Rescue Me! Rabbit Kentucky Rabbit Rescue


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Recent Adoptions
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 1,823 Rabbits have been adopted on Rescue Me!





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Kentucky Rabbits for Adoption
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Rescue Me ID: 15-04-12-00550Bunny

Rabbit    Age: Very Young Baby

Personality: Low Energy 
Health: Needs Vaccinations 

    Found a wild baby bunny at my front door very tiny and small needs help to get back to the wild

     Animal Location:

Christian County 42240, KY MAP IT!

Contact:
Allen Ross 4234802671

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Rescue Me ID: 15-02-11-00165Gypsy (female)

Rabbit    Age: Young Adult

Health: Needs to be Spayed 

    This is Gypsy. She is very friendly, loveable, and gets along with other bunnies.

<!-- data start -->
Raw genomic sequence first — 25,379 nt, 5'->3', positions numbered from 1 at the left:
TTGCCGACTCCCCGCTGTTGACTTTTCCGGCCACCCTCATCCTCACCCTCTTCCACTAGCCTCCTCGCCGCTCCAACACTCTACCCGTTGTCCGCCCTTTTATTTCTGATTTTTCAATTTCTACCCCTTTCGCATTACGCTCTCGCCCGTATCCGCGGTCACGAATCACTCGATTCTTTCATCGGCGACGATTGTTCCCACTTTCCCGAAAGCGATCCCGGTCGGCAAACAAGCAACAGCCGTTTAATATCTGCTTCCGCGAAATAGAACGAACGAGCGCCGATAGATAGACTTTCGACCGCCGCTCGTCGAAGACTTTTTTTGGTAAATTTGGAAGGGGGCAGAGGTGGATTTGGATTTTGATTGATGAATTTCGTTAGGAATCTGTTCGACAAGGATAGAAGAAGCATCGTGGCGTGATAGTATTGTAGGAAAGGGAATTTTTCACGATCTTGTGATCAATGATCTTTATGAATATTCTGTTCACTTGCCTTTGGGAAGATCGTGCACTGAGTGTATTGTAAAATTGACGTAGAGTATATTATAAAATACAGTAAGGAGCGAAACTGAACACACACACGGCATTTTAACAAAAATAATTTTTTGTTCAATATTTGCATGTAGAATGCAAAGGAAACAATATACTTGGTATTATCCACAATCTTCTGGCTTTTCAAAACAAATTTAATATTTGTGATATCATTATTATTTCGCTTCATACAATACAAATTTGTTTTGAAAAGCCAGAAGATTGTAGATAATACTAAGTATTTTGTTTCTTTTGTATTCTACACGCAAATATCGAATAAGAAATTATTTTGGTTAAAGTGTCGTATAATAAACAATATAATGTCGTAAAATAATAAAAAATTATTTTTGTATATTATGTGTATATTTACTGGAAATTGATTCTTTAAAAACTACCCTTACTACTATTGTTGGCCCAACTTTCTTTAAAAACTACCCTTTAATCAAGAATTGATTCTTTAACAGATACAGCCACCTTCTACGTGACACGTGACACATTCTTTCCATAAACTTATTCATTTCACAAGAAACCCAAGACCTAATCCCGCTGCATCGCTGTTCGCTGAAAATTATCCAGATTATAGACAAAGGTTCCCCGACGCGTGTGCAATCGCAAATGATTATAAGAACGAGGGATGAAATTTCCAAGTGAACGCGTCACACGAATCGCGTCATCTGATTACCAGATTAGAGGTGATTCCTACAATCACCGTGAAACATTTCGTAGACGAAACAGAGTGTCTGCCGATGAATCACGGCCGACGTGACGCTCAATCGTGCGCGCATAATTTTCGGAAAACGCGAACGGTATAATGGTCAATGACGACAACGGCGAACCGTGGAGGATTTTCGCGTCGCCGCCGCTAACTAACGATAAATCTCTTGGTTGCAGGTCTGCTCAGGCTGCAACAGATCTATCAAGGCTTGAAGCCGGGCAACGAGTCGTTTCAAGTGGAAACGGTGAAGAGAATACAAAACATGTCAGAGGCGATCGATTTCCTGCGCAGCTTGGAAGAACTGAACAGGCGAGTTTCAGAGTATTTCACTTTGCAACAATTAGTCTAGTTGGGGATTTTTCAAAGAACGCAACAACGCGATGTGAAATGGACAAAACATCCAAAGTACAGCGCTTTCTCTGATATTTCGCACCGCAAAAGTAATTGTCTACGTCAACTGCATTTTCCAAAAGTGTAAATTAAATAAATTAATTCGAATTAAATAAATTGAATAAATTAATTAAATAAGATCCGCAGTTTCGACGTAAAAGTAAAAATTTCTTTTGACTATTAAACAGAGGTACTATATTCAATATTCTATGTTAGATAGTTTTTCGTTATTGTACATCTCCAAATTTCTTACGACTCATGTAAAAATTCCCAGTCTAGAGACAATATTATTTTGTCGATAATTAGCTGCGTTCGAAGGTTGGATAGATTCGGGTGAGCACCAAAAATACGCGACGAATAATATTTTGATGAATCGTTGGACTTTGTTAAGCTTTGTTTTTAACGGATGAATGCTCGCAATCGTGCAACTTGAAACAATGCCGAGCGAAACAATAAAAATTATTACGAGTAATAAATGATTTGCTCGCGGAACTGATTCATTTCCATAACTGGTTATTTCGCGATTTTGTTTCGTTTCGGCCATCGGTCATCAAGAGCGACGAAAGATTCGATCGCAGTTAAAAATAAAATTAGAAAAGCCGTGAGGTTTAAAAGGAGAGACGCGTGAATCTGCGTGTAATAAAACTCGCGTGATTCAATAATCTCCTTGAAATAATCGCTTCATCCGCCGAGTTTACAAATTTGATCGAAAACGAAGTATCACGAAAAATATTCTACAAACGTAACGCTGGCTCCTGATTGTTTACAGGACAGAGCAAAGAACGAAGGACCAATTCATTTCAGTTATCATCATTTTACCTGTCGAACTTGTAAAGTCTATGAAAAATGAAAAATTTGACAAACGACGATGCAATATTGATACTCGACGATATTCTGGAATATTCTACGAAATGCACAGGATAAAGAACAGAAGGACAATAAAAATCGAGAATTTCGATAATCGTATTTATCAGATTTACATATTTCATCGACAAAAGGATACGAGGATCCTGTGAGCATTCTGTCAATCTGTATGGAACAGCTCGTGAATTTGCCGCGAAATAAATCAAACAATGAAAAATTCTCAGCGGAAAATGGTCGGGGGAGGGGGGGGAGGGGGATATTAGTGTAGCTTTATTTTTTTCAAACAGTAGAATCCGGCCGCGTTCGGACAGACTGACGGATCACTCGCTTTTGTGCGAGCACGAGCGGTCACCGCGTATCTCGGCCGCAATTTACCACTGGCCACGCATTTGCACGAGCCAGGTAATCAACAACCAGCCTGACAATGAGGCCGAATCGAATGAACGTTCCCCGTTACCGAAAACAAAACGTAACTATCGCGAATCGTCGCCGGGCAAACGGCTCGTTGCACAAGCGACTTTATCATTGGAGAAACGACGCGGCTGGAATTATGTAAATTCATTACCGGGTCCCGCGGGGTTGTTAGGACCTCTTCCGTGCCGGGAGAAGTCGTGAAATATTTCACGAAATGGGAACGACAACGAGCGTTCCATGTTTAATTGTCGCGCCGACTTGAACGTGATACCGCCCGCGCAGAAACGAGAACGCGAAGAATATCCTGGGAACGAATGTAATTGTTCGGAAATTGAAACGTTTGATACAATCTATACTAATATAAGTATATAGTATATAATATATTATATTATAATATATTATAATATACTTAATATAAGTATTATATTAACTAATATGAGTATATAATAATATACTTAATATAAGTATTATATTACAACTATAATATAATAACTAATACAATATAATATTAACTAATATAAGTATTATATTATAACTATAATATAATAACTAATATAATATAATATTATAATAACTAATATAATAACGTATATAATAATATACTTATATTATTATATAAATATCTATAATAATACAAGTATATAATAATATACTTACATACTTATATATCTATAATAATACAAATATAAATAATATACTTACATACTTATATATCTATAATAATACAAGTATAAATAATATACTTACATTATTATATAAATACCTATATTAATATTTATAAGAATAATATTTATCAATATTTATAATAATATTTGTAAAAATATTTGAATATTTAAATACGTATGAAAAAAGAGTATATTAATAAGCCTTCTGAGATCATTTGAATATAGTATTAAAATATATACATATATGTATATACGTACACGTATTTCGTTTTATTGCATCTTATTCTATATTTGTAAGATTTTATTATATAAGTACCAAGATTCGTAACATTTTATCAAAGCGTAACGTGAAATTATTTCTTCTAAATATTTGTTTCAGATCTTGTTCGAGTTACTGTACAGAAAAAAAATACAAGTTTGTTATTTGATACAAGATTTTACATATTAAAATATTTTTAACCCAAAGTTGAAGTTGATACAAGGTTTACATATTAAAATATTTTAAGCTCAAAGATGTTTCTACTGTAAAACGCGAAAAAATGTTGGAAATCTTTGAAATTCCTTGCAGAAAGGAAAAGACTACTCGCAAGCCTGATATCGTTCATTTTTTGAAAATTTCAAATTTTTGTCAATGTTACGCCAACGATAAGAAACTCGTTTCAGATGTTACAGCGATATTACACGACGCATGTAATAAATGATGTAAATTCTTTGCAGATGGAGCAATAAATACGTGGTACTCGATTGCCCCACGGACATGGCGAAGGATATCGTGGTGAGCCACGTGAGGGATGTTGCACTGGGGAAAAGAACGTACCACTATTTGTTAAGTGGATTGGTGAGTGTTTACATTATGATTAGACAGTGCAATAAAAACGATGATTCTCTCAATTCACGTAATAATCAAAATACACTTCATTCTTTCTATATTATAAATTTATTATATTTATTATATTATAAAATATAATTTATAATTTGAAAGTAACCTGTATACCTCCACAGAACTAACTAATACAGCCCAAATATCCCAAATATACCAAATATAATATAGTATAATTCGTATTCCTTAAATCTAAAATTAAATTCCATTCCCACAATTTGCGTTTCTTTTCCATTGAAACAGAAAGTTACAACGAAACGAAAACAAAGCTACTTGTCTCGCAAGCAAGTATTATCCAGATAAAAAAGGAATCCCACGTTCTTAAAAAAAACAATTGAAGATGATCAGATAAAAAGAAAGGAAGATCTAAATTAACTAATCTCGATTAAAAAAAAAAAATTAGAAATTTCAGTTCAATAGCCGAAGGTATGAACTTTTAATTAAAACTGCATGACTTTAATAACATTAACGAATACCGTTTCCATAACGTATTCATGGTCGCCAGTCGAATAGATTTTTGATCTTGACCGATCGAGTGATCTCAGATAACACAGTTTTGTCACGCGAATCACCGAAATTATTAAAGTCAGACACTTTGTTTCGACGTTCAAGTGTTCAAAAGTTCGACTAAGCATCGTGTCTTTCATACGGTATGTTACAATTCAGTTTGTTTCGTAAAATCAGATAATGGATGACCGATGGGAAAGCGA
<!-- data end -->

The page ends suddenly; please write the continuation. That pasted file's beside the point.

Animal Location:

Bun Bun Brigade
Hardin County Elizabethtown, KY 42701 MAP IT!

Contact:
Chelsea Lane 812-350-9075 (Cell);
Kyle Kolpak 270-312-5099 (Cell)

 Facebook:
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Rescue Me ID: 15-02-11-00155Sarah (female)

Rabbit    Age: Adult

Health: Needs to be Spayed 

    This is Sarah. She is best friends with Sally. They don't like to be with anybody else, but their human and each other. Both of them will sit with you and lived to be brushed. They too love carrots and parsley. They would love a forever home together with you

 Adoption Fee: $15 Animal Location:

Bun Bun Brigade
Hardin County Elizabethtown, KY 42701 MAP IT!

Contact:
Chelsea Lane 812-350-9075 (Cell);
Kyle Kolpak 270-312-5099 (Cell)

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Rescue Me ID: 15-02-11-00154Sally (female)

Rabbit    Age: Adult

Health: Needs to be Spayed 

    This is Sally. She is best friends with Sarah. They don't like to be with anybody else, but their human and each other. Both of them will sit with you and lived to be brushed. They too love carrots and parsley. They would love a forever home together with you

     Animal Location:

Bun Bun Brigade
Hardin County Elizabethtown, KY 42701 MAP IT!

Contact:
Chelsea Lane 812-350-9075 (Cell);
Kyle Kolpak 270-312-5099 (Cell)

 Facebook:
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Rescue Me ID: 15-01-18-00256MANY BUNNIES!

Rabbit